What it’s like to counter-protest Christians as an atheist demonstrator at both political conventions
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Of the thousands of protesters at the Republican and Democratic conventions, one of the most noticeable groups were the born-again Christians. But this year—perhaps for the first time at national conventions—they were met with resistance from organized atheist and transhumanist protesters clashing against them.
With approximately a dozen atheists and transhumanists, my group of supporters engaged the Christians and campaigned in front of them. Sometimes wearing Transhumanist Party t-shirts and holding posters, we argued with them, blocked press from getting good pictures of them, and generally promoted to the public the power of reason over faith.
Other protesters, often fans of Bernie Sanders, joined our cause and helped protest against them. One of my favorites was an LGBT supporter holding up a sign with a penis drawing on it and the words “I love sinning” emblazoned just below it.
At the Republican National Convention, my team and I were able to temporarily block the born-again Christian procession attempting to make their way down the busy E 4th St.—right in front of the MSNBC live filming booth. Additionally, it caught the attention of GOP delegates and press as they were making their way into the nearby convention center.
You have to give the Christian protesters credit. They know how to make a spectacle and get their message out. You can hear them shouting scripture with their megaphones from 100 yards away. And their colorful six foot tall banners on poles are provocative and attention-getting. Some of the banners read “Homo Sex Is Sin” and “Stop Being a Sinner” and “Obey Jesus.” Others banners quoted biblical scripture. Some talked of hell fire and the end of the world.
My team and I have some work to do to create better banners and be more organized, but it was a powerful start for many atheists like myself that want to counter religion’s negative influence. I believe in the right for Christians to speak their minds, but I don’t think nonreligious people should stand around quietly and just shake our heads at irrationality. Confronting religious deception is vital.
“It’s important for atheists to make a stand against religious forces if atheists want a more secular world,” says Mario Gruber, a writer and volunteer for the Richard Dawkins Foundation for Science and Reason.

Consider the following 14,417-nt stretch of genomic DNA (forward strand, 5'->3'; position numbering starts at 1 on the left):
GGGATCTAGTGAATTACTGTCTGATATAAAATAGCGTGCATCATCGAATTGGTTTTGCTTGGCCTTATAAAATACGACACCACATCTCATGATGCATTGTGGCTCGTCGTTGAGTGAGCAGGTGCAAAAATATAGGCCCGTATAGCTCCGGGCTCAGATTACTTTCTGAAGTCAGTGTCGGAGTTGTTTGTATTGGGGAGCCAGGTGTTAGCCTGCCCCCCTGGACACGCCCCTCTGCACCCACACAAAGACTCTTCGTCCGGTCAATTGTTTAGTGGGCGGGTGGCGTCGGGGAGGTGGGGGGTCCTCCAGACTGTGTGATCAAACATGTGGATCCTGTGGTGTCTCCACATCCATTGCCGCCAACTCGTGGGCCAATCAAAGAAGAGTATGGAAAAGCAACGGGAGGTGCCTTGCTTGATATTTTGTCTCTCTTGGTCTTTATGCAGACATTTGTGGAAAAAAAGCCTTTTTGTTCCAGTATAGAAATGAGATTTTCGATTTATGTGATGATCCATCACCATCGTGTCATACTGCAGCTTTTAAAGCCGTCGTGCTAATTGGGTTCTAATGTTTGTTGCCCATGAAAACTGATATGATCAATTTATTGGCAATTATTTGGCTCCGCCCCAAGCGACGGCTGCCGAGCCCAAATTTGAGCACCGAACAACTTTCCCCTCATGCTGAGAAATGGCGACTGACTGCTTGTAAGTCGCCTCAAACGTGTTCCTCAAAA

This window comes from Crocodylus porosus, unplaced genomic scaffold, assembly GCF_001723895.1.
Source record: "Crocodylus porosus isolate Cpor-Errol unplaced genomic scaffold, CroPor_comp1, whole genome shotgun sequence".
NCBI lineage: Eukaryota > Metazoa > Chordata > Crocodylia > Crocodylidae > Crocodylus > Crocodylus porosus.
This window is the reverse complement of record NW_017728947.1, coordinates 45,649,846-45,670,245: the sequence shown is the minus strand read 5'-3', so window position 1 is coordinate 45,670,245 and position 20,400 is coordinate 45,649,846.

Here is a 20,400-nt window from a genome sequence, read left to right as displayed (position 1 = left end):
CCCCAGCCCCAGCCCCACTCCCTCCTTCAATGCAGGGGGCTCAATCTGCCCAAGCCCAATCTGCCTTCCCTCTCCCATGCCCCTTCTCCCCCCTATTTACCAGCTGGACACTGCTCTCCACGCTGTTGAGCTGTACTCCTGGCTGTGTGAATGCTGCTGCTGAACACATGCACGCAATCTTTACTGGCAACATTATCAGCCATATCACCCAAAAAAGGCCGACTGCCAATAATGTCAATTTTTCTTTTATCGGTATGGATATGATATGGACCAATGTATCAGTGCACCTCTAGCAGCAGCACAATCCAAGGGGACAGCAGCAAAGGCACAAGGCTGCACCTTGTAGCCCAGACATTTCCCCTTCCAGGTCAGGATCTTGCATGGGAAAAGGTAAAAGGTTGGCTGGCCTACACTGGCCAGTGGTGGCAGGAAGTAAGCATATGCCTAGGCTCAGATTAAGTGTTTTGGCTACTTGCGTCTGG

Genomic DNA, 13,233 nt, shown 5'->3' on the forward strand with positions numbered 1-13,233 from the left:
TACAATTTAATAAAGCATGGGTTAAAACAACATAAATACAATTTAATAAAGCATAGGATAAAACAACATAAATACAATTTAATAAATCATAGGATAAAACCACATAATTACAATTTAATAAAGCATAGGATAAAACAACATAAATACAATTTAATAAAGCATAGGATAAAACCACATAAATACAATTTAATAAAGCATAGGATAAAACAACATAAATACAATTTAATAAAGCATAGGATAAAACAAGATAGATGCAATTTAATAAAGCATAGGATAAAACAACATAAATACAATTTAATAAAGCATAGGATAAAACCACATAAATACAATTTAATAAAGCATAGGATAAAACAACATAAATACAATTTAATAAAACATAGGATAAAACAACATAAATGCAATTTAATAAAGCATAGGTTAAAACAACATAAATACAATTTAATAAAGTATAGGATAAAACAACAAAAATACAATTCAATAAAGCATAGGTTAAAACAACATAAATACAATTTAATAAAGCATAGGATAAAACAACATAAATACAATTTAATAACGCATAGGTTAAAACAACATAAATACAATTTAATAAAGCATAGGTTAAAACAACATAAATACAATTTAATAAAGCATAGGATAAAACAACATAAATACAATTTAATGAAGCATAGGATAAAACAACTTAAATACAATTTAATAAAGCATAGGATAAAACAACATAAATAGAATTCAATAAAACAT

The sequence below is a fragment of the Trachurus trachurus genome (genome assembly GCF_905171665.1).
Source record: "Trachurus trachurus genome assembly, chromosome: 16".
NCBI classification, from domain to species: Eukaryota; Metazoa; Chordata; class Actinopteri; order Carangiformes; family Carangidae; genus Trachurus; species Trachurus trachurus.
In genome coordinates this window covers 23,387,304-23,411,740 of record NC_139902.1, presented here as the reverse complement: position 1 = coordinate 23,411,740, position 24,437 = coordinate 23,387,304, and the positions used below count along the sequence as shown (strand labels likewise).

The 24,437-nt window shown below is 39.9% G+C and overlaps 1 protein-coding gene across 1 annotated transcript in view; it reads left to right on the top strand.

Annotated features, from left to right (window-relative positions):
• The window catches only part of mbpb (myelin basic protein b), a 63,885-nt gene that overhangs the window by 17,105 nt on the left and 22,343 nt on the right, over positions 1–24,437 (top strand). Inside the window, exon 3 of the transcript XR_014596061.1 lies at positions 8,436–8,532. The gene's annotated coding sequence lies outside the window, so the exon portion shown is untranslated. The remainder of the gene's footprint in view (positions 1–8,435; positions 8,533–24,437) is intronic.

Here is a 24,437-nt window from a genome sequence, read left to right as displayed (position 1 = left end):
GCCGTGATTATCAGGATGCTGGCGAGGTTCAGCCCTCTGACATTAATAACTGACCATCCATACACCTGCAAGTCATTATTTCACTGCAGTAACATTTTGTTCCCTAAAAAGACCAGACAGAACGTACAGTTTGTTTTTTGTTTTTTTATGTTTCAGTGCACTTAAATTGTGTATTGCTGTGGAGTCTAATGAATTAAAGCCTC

We live in a nation where all 535 members of Congress, all eight Supreme Court justices, and our President are publicly religious and believe in an afterlife. For the life of me, I just can’t see how that is authentic separation of church and state.
Politicians follow their religious inclinations when making policy decisions. A prime example of this comes from former President George W. Bush, who restricted federal funding for stem cell research during a majority of his presidency due to his religious convictions. America and the entire global medical field suffered dramatically because of that decision.
Hundreds of thousands have had worse health and some surely died as a result. Stem cell innovation continues to be one of the most important new treatments for a variety of ailments. Bush’s restrictions have pushed research seven years behind where it could’ve been.
Many atheists and transhumanists question whether we should even bother protesting against fundamental Christians. Some have even asked me if it’s counter-productive to declare myself an “atheist presidential candidate” to the media. However, I worry that passivity in the atheist community will ultimately keep us living in a Christian nation indefinitely. I would like to see America quickly grow out of its religiosity. I support people that embrace open-minded spirituality that isn’t tied to any fundamental religious text or determines its rules bases on so-called historical prophets. Spirituality, as author Sam Harris puts it, is natural and helpful for a happy life:
“While spiritual experience is clearly a natural propensity of the human mind, we need not believe anything in insufficient evidence to actualize it.”
The good news is that recent reports show the nonreligious growing quickly in America, especially amongst youth. I hope we continue down that path—and I believe we will. One sure way to do that is to not let the Christians be the only ones getting attention for spreading their message. Both national conventions had many thousands of journalists attending them, and it’s important for atheists to show the media that our ideas are catching on and being actively represented to the largely religious public.
In the future, we’ll have new ideas to counter protesting Christians, too. My wife is a medical doctor and works at Planned Parenthood, and as a transhumanist, I’m working on organizing a group of six foot tall robots to protest the religious demonstrations at abortion clinics. Additionally, The Transhumanist Party, which owns drones, is also looking into ways to use flying devices to carry atheist and anti-death banners in the sky, as well as loudly playing speeches and quotes from luminaries like Christopher Hitchens.
I know secular hackers who are working on creating atheist bots that spread secularist themes perpetually online. A whole new range of technologies will help the upcoming generation of atheist and transhumanist protesters to get their message out and make America more secular.
The future for atheists, transhumanists, and those who want to counter religion is looking strong. It begins with activism and standing firm against the faith-minded who wish to control us with archaic religiosity and unreasonableness.